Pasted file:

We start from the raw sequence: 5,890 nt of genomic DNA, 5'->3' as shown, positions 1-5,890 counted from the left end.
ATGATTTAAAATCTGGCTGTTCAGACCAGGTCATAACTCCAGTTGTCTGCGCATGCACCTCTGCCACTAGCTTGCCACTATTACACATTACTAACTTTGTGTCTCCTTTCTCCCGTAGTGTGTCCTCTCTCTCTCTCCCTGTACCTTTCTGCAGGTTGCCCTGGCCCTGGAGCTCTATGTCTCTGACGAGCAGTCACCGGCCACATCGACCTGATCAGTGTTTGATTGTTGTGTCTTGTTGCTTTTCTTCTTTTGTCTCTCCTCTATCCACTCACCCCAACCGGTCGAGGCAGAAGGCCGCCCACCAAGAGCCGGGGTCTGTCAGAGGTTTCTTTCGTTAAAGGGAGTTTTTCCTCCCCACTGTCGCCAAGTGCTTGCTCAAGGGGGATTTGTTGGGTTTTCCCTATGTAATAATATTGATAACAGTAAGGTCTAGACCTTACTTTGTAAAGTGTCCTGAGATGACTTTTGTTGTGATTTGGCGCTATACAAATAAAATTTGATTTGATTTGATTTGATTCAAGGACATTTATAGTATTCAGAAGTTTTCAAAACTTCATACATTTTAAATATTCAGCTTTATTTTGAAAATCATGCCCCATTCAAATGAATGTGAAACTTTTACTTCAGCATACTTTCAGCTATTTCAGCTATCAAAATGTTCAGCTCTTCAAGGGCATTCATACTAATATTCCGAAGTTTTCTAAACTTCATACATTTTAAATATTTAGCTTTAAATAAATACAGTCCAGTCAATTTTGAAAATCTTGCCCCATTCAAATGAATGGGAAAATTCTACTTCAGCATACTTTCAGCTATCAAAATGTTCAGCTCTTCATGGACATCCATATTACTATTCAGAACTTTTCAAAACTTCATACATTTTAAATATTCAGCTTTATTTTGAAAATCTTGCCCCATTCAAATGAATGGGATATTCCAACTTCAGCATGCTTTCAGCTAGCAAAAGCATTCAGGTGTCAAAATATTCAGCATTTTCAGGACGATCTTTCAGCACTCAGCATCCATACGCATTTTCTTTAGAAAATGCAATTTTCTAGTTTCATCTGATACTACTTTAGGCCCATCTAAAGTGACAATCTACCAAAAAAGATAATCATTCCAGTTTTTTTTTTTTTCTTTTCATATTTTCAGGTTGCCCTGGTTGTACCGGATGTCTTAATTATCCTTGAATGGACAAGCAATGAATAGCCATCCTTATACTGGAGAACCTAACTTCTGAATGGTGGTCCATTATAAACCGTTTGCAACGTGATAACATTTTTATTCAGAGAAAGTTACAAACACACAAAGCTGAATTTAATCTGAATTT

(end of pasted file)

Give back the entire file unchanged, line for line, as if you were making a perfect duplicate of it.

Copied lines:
We start from the raw sequence: 5,890 nt of genomic DNA, 5'->3' as shown, positions 1-5,890 counted from the left end.
ATGATTTAAAATCTGGCTGTTCAGACCAGGTCATAACTCCAGTTGTCTGCGCATGCACCTCTGCCACTAGCTTGCCACTATTACACATTACTAACTTTGTGTCTCCTTTCTCCCGTAGTGTGTCCTCTCTCTCTCTCCCTGTACCTTTCTGCAGGTTGCCCTGGCCCTGGAGCTCTATGTCTCTGACGAGCAGTCACCGGCCACATCGACCTGATCAGTGTTTGATTGTTGTGTCTTGTTGCTTTTCTTCTTTTGTCTCTCCTCTATCCACTCACCCCAACCGGTCGAGGCAGAAGGCCGCCCACCAAGAGCCGGGGTCTGTCAGAGGTTTCTTTCGTTAAAGGGAGTTTTTCCTCCCCACTGTCGCCAAGTGCTTGCTCAAGGGGGATTTGTTGGGTTTTCCCTATGTAATAATATTGATAACAGTAAGGTCTAGACCTTACTTTGTAAAGTGTCCTGAGATGACTTTTGTTGTGATTTGGCGCTATACAAATAAAATTTGATTTGATTTGATTTGATTCAAGGACATTTATAGTATTCAGAAGTTTTCAAAACTTCATACATTTTAAATATTCAGCTTTATTTTGAAAATCATGCCCCATTCAAATGAATGTGAAACTTTTACTTCAGCATACTTTCAGCTATTTCAGCTATCAAAATGTTCAGCTCTTCAAGGGCATTCATACTAATATTCCGAAGTTTTCTAAACTTCATACATTTTAAATATTTAGCTTTAAATAAATACAGTCCAGTCAATTTTGAAAATCTTGCCCCATTCAAATGAATGGGAAAATTCTACTTCAGCATACTTTCAGCTATCAAAATGTTCAGCTCTTCATGGACATCCATATTACTATTCAGAACTTTTCAAAACTTCATACATTTTAAATATTCAGCTTTATTTTGAAAATCTTGCCCCATTCAAATGAATGGGATATTCCAACTTCAGCATGCTTTCAGCTAGCAAAAGCATTCAGGTGTCAAAATATTCAGCATTTTCAGGACGATCTTTCAGCACTCAGCATCCATACGCATTTTCTTTAGAAAATGCAATTTTCTAGTTTCATCTGATACTACTTTAGGCCCATCTAAAGTGACAATCTACCAAAAAAGATAATCATTCCAGTTTTTTTTTTTTTCTTTTCATATTTTCAGGTTGCCCTGGTTGTACCGGATGTCTTAATTATCCTTGAATGGACAAGCAATGAATAGCCATCCTTATACTGGAGAACCTAACTTCTGAATGGTGGTCCATTATAAACCGTTTGCAACGTGATAACATTTTTATTCAGAGAAAGTTACAAACACACAAAGCTGAATTTAATCTGAATTT